CHART 3 – LOWER LEFT
Source: Bloomberg. Charted here is the MBS Current Coupon (RHS, computed yield of a par-priced Agency MBS) vs. the Bankrate.com 30-year mortgage rate (the rate a homeowner obtains) index. The bond market sell-off has pushed these rates notably higher. As mentioned above, this move may prove helpful to financial institutions’ interest income and margins. Despite the move higher in the past month, these rates are still well below those of 2019.
CHART 4 – LOWER RIGHT
Source: Goldman Sachs Research. The move higher in mortgage rates may put a dent in the housing sector but is unlikely to de-rail what has been a strong area of the economy. Rates remain low from a longer-term perspective, and an improving jobs market may offset rate impacts. As seen here, the mortgage payment to income ratio resides in a non-worrisome zone.
FHLBNY Advance Rates Observations
Short-end advance rates finished unchanged to a bp lower, week-over-week. T-bill issuance was its usual market feature, but net supply has slowed and thereby allowed for easier market absorption. Money market funds’ AUM increased by ~$18.5bn this past week, led by Government-Only funds, thereby infusing demand for short paper. From a bigger-picture vantage point, an overall moderation in market supply of short paper, in tandem with high cash levels in the market, is expected to keep short-end rates relatively steady and under downward pressure in the year’s first half.
UST issuance overall is now net positive supply in that more is being issued than what the Fed is buying in its programs. However, with short UST rates at rock-bottom levels and the Fed on hold for a long period, rates are likely to persist in a near-term sideways to softer pattern. Importantly, weekly net T-bill issuance has been lower since last summer and even negative at times in recent weeks/months, and Treasury has announced plans to shift issuance out the curve. Even with a new relief package and related borrowing, these market supply/demand and Treasury issuance dynamics should keep short rates in check on the upside.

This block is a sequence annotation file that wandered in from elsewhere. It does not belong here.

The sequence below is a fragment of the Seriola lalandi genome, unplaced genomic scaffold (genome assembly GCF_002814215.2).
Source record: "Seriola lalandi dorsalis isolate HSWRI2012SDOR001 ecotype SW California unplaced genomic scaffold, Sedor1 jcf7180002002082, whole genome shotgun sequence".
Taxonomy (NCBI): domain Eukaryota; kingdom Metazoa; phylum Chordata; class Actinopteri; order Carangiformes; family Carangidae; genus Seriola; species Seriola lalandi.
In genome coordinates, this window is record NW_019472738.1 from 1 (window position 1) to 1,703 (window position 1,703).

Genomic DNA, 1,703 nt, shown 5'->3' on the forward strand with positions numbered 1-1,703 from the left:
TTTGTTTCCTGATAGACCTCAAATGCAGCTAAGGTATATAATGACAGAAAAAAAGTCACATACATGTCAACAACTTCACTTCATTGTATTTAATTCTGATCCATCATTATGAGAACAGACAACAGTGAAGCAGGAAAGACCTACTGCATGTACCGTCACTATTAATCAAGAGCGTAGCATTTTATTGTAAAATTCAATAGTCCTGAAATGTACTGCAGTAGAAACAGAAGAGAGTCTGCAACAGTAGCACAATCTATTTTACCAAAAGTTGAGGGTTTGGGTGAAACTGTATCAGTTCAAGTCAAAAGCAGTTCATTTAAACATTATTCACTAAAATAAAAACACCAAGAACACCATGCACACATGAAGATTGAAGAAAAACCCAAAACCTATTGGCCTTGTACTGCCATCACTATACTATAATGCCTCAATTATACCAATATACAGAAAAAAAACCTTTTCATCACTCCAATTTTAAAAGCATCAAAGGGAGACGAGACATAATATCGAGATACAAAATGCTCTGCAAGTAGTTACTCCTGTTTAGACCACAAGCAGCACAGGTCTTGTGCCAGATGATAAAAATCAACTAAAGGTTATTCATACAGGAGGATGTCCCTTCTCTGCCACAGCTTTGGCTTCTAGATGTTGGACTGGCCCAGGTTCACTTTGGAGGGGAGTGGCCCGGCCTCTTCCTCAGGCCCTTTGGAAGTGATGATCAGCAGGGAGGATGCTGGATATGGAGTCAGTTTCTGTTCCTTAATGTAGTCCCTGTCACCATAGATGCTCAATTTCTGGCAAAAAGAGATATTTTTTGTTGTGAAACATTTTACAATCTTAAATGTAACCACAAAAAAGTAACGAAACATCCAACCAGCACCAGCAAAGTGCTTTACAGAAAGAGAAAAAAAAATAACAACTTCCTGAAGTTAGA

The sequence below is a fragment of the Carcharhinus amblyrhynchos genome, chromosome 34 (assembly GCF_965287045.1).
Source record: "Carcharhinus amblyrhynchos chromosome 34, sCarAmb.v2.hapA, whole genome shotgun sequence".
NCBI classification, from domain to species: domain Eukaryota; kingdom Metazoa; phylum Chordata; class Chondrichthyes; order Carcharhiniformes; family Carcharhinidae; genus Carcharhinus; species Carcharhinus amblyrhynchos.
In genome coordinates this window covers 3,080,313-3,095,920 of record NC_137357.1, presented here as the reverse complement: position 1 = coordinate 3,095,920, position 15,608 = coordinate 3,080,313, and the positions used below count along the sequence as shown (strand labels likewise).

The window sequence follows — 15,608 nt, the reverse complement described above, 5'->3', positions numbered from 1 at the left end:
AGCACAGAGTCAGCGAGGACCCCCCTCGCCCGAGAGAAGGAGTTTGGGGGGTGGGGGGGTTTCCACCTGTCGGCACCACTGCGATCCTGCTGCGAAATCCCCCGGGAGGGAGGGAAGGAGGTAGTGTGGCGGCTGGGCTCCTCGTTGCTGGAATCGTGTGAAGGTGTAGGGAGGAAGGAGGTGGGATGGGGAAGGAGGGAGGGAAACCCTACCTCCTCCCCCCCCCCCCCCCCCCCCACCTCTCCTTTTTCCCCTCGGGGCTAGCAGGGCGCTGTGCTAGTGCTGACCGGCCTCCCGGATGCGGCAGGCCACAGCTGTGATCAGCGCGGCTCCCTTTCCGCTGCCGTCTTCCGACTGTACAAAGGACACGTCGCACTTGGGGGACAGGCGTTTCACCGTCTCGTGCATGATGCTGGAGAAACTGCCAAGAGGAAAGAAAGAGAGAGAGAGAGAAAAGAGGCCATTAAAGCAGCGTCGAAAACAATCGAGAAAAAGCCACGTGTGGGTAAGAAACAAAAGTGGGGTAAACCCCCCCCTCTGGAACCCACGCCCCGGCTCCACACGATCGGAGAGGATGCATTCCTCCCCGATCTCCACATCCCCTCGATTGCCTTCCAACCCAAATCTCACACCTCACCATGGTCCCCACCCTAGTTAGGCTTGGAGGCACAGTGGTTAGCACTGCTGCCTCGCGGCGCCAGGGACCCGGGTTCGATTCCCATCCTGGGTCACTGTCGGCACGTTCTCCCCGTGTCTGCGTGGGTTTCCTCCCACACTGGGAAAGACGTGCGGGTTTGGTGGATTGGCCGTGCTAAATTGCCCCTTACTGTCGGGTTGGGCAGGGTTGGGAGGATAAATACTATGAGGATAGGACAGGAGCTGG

On the week, medium and longer-term Advance rates were unchanged to ~12 bps higher, with the 7 to 10-year sector of the curve leading the way. Please refer to the previous section for further color on relevant market dynamics.
On the UST supply front, this week brings 3/10/30-year UST auctions. Recent auction sizes have been of record size and another contributor to the curve’s moves, as buyers have demanded higher yields. Focus this week will remain on Covid-19 and fiscal legislation developments.
New Product Alert: In order to satisfy member needs and provide greater product flexibility to match bond and derivative market conventions, FHLB-NY now offers SOFR-linked advances based on SOFR-index compounding. Note that this product is in addition to SOFR-linked advances based on SOFR-index averaging which have been offered since November 2018.
The Symmetrical Prepayment Advance Feature
With rates at or near multi-year lows, it is a compelling juncture to use the SPA feature on term advances. This feature allows member to capture, at prepayment, changes in the Fair Value of the advance which are favorable to the member. Contact us to discuss.
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Special Member Alert
The FHLBNY recently announced a newly expanded and flexible Disaster Relief Funding (DRF) advance program which offers discounted rate advances with maturities 1-mo and greater. Additionally, we have announced that PPP loans will be accepted as eligible collateral. Please contact us with any questions.